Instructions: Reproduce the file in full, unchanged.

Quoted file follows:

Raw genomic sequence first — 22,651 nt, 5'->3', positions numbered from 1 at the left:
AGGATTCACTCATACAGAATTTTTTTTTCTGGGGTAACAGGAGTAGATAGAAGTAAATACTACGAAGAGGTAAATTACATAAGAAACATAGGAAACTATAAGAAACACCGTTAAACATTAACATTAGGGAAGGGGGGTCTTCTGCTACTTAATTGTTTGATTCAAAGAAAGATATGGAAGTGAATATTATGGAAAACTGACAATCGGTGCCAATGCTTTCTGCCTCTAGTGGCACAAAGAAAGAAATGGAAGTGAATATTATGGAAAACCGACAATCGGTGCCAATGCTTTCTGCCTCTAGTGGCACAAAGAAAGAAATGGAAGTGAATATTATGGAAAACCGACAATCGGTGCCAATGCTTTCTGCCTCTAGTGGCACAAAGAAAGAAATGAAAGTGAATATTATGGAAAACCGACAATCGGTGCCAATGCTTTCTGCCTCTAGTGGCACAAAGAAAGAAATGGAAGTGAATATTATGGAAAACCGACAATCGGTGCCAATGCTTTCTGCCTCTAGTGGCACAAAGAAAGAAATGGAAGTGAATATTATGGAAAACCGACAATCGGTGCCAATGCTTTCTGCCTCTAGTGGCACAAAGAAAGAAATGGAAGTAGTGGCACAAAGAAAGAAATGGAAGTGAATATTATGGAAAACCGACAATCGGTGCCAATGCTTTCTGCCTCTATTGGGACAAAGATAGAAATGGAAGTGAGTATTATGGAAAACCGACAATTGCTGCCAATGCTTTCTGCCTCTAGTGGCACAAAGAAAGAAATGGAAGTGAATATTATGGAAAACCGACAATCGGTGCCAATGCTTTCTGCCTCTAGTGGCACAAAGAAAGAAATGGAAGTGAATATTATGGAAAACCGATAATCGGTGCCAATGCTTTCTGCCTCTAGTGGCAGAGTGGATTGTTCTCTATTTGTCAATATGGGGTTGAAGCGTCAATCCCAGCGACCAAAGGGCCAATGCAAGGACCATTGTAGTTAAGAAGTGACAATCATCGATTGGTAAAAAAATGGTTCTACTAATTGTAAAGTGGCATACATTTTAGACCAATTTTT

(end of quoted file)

Raw genomic sequence first — 22,651 nt, 5'->3', positions numbered from 1 at the left:
AGGATTCACTCATACAGAATTTTTTTTTCTGGGGTAACAGGAGTAGATAGAAGTAAATACTACGAAGAGGTAAATTACATAAGAAACATAGGAAACTATAAGAAACACCGTTAAACATTAACATTAGGGAAGGGGGGTCTTCTGCTACTTAATTGTTTGATTCAAAGAAAGATATGGAAGTGAATATTATGGAAAACTGACAATCGGTGCCAATGCTTTCTGCCTCTAGTGGCACAAAGAAAGAAATGGAAGTGAATATTATGGAAAACCGACAATCGGTGCCAATGCTTTCTGCCTCTAGTGGCACAAAGAAAGAAATGGAAGTGAATATTATGGAAAACCGACAATCGGTGCCAATGCTTTCTGCCTCTAGTGGCACAAAGAAAGAAATGAAAGTGAATATTATGGAAAACCGACAATCGGTGCCAATGCTTTCTGCCTCTAGTGGCACAAAGAAAGAAATGGAAGTGAATATTATGGAAAACCGACAATCGGTGCCAATGCTTTCTGCCTCTAGTGGCACAAAGAAAGAAATGGAAGTGAATATTATGGAAAACCGACAATCGGTGCCAATGCTTTCTGCCTCTAGTGGCACAAAGAAAGAAATGGAAGTAGTGGCACAAAGAAAGAAATGGAAGTGAATATTATGGAAAACCGACAATCGGTGCCAATGCTTTCTGCCTCTATTGGGACAAAGATAGAAATGGAAGTGAGTATTATGGAAAACCGACAATTGCTGCCAATGCTTTCTGCCTCTAGTGGCACAAAGAAAGAAATGGAAGTGAATATTATGGAAAACCGACAATCGGTGCCAATGCTTTCTGCCTCTAGTGGCACAAAGAAAGAAATGGAAGTGAATATTATGGAAAACCGATAATCGGTGCCAATGCTTTCTGCCTCTAGTGGCAGAGTGGATTGTTCTCTATTTGTCAATATGGGGTTGAAGCGTCAATCCCAGCGACCAAAGGGCCAATGCAAGGACCATTGTAGTTAAGAAGTGACAATCATCGATTGGTAAAAAAATGGTTCTACTAATTGTAAAGTGGCATACATTTTAGACCAATTTTT